JIS News

The Planning Institute of Jamaica (PIOJ) has been integral  in  developing a number of programmes to strengthen the island's capacity to effectively deal with climate change.

One such project is the Strategic Programme for Climate Resilience (SPCR),  which seeks to address vulnerable areas across Jamaica.

There are several components to the programme – improving climate change information and data management; mainstreaming climate change policies, plans and legislation; implementing integrated adaptation strategies in targeted river basin planning and management; and establishing financing mechanisms for climate change adaptation by the public and private sectors,  and community-based organizations.

Sustainable Development Manager at the PIOJ, Hopeton Peterson, tells JIS News that  the SPCR was developed to complement other existing climate change programmes and projects, in an effort to reduce vulnerability and increase resilience islandwide.

He explains that the programme is designed within the context of Vision 2030, which states that Jamaica should develop climate adaptation strategies, and address issues related to disaster risk reduction within the specified period and beyond.

Vision 2030 Jamaica  is the country’s first long-term  national development plan, which aims at enabling  Jamaica to  achieve developed country status  by 2030.  It is based on a comprehensive vision:  “Jamaica, the place of choice to live, work, raise families and do business."                 

Mr. Peterson says Jamaica has been severely affected by a series of natural hazards over the past 10 years, resulting in damage amounting to approximately $111 billion.

"The impact of these disasters is very devastating to our economy, society and environment. Our tourism, education and agricultural sectors, on which we depend heavily for foreign exchange and livelihood have been particularly hard hit,” he points out.

Mr. Peterson informs that the SPCR aims to alleviate some of the problems associated with climate change, to lessen further damage to the economy.

He argues that funds that would normally be used to address the damage and losses caused by natural hazards, can be used to build and upgrade schools and hospitals across the island.

Mr. Peterson says one component of the programme is community based, and will benefit some communities in the Rio Minho and Rio Bueno watershed areas.

"We are going to be applying a number of resilience strategies in various communities which cut across segments of Northern Manchester, Southern St. Ann, Trelawny, and Clarendon,” he notes.

Mr. Peterson tells JIS News that non-governmental organisations (NGOs), such as the Portland and St. Thomas Environmental Protection Agencies, have been working closely with some of the affected communities, in an effort to come up with long term solutions to combat climate change.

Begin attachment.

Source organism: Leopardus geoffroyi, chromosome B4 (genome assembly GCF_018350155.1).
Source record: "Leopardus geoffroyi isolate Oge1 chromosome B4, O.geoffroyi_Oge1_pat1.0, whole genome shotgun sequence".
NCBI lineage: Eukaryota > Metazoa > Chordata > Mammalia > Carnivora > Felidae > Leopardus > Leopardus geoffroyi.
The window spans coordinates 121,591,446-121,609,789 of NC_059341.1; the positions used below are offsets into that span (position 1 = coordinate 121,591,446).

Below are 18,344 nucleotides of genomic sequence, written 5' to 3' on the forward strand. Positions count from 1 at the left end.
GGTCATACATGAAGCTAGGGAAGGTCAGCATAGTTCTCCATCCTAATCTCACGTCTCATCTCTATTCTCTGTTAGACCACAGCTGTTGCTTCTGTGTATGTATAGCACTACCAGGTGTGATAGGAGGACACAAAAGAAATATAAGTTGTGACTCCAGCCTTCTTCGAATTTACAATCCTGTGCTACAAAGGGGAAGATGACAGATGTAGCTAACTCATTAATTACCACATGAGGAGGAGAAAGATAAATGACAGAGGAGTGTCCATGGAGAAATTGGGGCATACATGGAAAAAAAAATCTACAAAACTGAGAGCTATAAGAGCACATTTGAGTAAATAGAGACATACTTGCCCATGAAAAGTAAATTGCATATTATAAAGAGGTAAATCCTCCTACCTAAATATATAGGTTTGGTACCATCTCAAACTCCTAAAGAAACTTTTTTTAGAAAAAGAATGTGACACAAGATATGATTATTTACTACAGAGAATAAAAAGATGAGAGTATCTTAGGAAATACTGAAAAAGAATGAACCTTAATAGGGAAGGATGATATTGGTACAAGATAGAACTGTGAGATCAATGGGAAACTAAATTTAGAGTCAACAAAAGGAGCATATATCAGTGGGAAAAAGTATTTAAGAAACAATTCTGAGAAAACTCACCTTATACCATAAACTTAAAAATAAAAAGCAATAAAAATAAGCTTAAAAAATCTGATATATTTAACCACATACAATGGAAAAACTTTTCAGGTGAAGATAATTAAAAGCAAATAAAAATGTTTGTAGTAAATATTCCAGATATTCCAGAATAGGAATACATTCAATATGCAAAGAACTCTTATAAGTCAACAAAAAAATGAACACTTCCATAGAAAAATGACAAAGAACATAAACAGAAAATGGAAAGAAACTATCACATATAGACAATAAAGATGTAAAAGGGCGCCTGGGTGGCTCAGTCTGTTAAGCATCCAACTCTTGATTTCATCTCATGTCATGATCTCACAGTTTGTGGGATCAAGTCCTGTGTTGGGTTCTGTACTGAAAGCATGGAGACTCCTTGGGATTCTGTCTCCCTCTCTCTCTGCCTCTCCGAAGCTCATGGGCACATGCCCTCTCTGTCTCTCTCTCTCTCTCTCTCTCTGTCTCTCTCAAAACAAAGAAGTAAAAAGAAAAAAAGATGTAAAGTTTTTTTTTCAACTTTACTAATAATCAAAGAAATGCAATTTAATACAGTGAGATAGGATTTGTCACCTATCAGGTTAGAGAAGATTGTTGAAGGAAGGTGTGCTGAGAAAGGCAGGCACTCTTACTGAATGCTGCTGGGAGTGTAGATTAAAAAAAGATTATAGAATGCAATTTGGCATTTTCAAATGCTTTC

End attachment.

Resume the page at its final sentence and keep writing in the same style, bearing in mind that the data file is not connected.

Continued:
“These NGOs have been active in identifying some of the problems that we are currently facing, as a result of climate change. They are knowledgeable about some of the solutions and adaptation strategies to tackle climate change,” he points out.

He says that other organisations, including the Ministry of Agriculture, the Ministry of Health, the National Environment and Planning Agency (NEPA), and the Meteorological Service, have been playing an active role regarding the project.

Mr. Peterson  cites the establishment of a Trust Fund to generate resources from Community Based Organisations (CBOs), to support the programme at the community level.  “Invariably, NGOs will also be working with CBOs to identify strategies that can be implemented to address climate change,” he adds.

He informs that the NGOs will be mobilising vulnerable communities that are likely to be affected by climate change, and will be interacting with community members, to obtain feedback, based on the programme

In addition, he says that the Water Resources Authority (WRA) will be focusing on artificial water recharge, which is to be implemented as part of the programme. “The idea is to return excess water to aquifers (natural underground storage), to lessen the effects of droughts and floods,” he adds.

He tells JIS News that the Meteorological Service will also be installing several automatic weather stations, as part of the programme.

“These weather stations will be placed in remote locations, to collect data in relation to rainfall and temperature. The information received from these stations will  be transmitted to the meteorological office to improve our response to floods,” he informs.

The SPCR is being implemented  in tandem with the Climate Change Adaptation and Disaster Risk Reduction Project, and is being funded by the Climate Investment Fund (CIF), at a cost of US$25 million.


By Jeneva Gordon, JIS PRO